The relationship between health care providers and insurers is one of the most commonly debated categories of business strategy in the United States.
Insurance companies are intermediaries between the providers of services and the consumers of those services. The role of these insurers in health care cannot be overstated. These insurers not only finance a great deal of a patient’s care but also often play a role in deciding which care will be covered.
Consider this example from our Health Care Economics course: Health care is not like broccoli. For many goods and services (such as broccoli!), the cost of the product doesn’t depend on who buys it. In health care, the cost of the product does depend on who’s purchasing it, on whether or not they have insurance, and on what kind of insurance they have.
We see this frequently in the news with the cost of prescription medicine. One patient may pay thousands of dollars for the same medicine that another patient receives for free. The difference in these payments is because of the coverage, or lack thereof, from insurance providers. Insurers and their intermediaries negotiate with pharmaceutical companies to determine how much the insurer and the patient will pay for drugs, ideally settling on an amount that allows all of the stakeholders to capture value.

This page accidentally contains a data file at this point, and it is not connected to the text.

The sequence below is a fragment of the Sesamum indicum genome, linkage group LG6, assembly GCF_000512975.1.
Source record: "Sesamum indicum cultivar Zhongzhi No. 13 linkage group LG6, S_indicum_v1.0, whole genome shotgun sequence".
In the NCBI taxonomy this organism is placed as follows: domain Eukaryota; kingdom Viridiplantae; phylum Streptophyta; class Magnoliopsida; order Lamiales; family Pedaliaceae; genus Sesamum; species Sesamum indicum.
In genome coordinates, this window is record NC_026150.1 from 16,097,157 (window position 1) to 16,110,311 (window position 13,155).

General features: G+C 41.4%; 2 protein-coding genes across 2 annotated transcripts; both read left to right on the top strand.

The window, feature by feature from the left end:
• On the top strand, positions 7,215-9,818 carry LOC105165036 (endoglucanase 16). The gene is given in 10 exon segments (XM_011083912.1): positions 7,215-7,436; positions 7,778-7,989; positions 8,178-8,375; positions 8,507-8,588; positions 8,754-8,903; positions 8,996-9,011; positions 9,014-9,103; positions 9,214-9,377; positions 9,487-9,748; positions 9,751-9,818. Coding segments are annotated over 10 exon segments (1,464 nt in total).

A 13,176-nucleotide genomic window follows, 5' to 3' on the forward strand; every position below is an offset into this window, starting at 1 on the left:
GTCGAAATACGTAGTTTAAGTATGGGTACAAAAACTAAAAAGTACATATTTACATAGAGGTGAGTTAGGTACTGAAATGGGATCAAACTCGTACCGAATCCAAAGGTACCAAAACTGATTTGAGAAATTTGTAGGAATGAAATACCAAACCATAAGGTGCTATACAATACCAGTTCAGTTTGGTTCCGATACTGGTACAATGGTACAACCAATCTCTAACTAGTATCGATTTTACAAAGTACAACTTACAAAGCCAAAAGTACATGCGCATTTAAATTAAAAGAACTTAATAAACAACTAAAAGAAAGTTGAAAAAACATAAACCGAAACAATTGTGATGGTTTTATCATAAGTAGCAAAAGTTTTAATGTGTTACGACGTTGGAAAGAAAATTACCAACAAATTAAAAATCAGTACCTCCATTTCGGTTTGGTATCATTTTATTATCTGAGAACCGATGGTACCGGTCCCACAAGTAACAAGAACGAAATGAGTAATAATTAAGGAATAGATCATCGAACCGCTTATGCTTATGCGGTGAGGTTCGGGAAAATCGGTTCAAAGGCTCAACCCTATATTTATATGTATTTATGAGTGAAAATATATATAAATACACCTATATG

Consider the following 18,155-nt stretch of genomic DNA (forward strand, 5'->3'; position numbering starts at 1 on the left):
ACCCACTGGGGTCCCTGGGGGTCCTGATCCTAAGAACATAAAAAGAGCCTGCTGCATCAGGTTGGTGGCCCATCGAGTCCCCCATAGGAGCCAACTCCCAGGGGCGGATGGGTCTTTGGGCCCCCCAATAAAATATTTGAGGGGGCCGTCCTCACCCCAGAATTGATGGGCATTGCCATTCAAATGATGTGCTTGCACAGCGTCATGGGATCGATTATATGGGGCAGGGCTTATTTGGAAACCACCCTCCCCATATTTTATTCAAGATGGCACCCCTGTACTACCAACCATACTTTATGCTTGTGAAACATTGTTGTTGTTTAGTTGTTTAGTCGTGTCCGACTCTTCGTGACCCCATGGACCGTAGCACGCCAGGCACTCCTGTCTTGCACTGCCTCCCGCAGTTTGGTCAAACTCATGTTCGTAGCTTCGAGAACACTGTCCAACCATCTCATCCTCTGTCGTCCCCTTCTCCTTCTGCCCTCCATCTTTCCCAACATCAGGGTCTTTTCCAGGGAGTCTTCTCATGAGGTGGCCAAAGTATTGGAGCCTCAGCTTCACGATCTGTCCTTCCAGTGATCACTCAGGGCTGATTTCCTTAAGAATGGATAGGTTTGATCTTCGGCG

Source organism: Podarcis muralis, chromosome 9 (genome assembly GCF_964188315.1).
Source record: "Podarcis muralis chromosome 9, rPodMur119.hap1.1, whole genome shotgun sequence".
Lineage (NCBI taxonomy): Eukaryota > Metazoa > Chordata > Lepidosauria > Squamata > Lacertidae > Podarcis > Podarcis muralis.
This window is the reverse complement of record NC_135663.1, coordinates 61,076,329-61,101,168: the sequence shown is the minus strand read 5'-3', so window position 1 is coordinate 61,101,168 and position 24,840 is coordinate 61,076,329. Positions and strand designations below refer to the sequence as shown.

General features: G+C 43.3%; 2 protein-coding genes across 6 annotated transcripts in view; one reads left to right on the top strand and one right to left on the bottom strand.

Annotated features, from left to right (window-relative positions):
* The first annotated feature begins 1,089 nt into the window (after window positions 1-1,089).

Health care in the United States is a complex system of patients, payers, and providers. There are over 6,600 biotech companies in the country working on innovations to solve complicated medical problems and save more lives. Similarly, $44 billion was raised globally in health care innovation, a phenomenon explored in our Digital Health course.
Competition among health care providers increases quality, reduces prices, and can increase a patient’s access to cutting-edge, life-saving care.
Health care leaders face choices every day: How can we put our resources to the best possible use to capture value and stay in business? And, if we are to treat our operations like value-creating businesses, what are the determinants of how much value is captured?
Investing in health care is important and vital. But can innovation in health care truly be equal when it hinges on financial transactions? We can work towards a more equitable future by continuing to employ strategic decisions in life-saving care.